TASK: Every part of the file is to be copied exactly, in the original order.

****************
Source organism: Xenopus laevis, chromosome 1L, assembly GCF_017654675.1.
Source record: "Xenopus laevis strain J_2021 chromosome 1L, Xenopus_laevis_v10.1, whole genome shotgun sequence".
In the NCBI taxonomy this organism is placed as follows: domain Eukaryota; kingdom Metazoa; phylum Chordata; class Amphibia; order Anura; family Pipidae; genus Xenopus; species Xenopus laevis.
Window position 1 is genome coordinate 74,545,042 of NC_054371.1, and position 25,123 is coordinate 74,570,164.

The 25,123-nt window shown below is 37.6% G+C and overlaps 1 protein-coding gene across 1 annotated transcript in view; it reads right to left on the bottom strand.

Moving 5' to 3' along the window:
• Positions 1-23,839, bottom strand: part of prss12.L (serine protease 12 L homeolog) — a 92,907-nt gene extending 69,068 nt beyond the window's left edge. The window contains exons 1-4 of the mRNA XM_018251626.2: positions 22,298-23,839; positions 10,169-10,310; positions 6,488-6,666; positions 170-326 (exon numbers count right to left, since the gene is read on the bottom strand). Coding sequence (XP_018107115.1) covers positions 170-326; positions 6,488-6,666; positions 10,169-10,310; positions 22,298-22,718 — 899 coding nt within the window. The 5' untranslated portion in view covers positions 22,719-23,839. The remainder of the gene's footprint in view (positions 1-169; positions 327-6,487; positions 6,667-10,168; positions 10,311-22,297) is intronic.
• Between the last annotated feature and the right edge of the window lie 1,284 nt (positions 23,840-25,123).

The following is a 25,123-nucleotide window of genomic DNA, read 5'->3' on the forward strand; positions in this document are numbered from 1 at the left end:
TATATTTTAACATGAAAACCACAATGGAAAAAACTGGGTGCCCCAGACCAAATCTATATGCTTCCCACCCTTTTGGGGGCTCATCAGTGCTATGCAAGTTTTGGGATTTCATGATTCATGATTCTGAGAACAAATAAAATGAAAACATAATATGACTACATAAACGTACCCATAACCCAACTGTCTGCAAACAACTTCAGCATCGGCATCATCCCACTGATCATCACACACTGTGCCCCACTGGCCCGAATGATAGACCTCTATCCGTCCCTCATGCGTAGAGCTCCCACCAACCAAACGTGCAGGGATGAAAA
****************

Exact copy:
Source organism: Xenopus laevis, chromosome 1L, assembly GCF_017654675.1.
Source record: "Xenopus laevis strain J_2021 chromosome 1L, Xenopus_laevis_v10.1, whole genome shotgun sequence".
In the NCBI taxonomy this organism is placed as follows: domain Eukaryota; kingdom Metazoa; phylum Chordata; class Amphibia; order Anura; family Pipidae; genus Xenopus; species Xenopus laevis.
Window position 1 is genome coordinate 74,545,042 of NC_054371.1, and position 25,123 is coordinate 74,570,164.

The 25,123-nt window shown below is 37.6% G+C and overlaps 1 protein-coding gene across 1 annotated transcript in view; it reads right to left on the bottom strand.

Moving 5' to 3' along the window:
• Positions 1-23,839, bottom strand: part of prss12.L (serine protease 12 L homeolog) — a 92,907-nt gene extending 69,068 nt beyond the window's left edge. The window contains exons 1-4 of the mRNA XM_018251626.2: positions 22,298-23,839; positions 10,169-10,310; positions 6,488-6,666; positions 170-326 (exon numbers count right to left, since the gene is read on the bottom strand). Coding sequence (XP_018107115.1) covers positions 170-326; positions 6,488-6,666; positions 10,169-10,310; positions 22,298-22,718 — 899 coding nt within the window. The 5' untranslated portion in view covers positions 22,719-23,839. The remainder of the gene's footprint in view (positions 1-169; positions 327-6,487; positions 6,667-10,168; positions 10,311-22,297) is intronic.
• Between the last annotated feature and the right edge of the window lie 1,284 nt (positions 23,840-25,123).

The following is a 25,123-nucleotide window of genomic DNA, read 5'->3' on the forward strand; positions in this document are numbered from 1 at the left end:
TATATTTTAACATGAAAACCACAATGGAAAAAACTGGGTGCCCCAGACCAAATCTATATGCTTCCCACCCTTTTGGGGGCTCATCAGTGCTATGCAAGTTTTGGGATTTCATGATTCATGATTCTGAGAACAAATAAAATGAAAACATAATATGACTACATAAACGTACCCATAACCCAACTGTCTGCAAACAACTTCAGCATCGGCATCATCCCACTGATCATCACACACTGTGCCCCACTGGCCCGAATGATAGACCTCTATCCGTCCCTCATGCGTAGAGCTCCCACCAACCAAACGTGCAGGGATGAAAA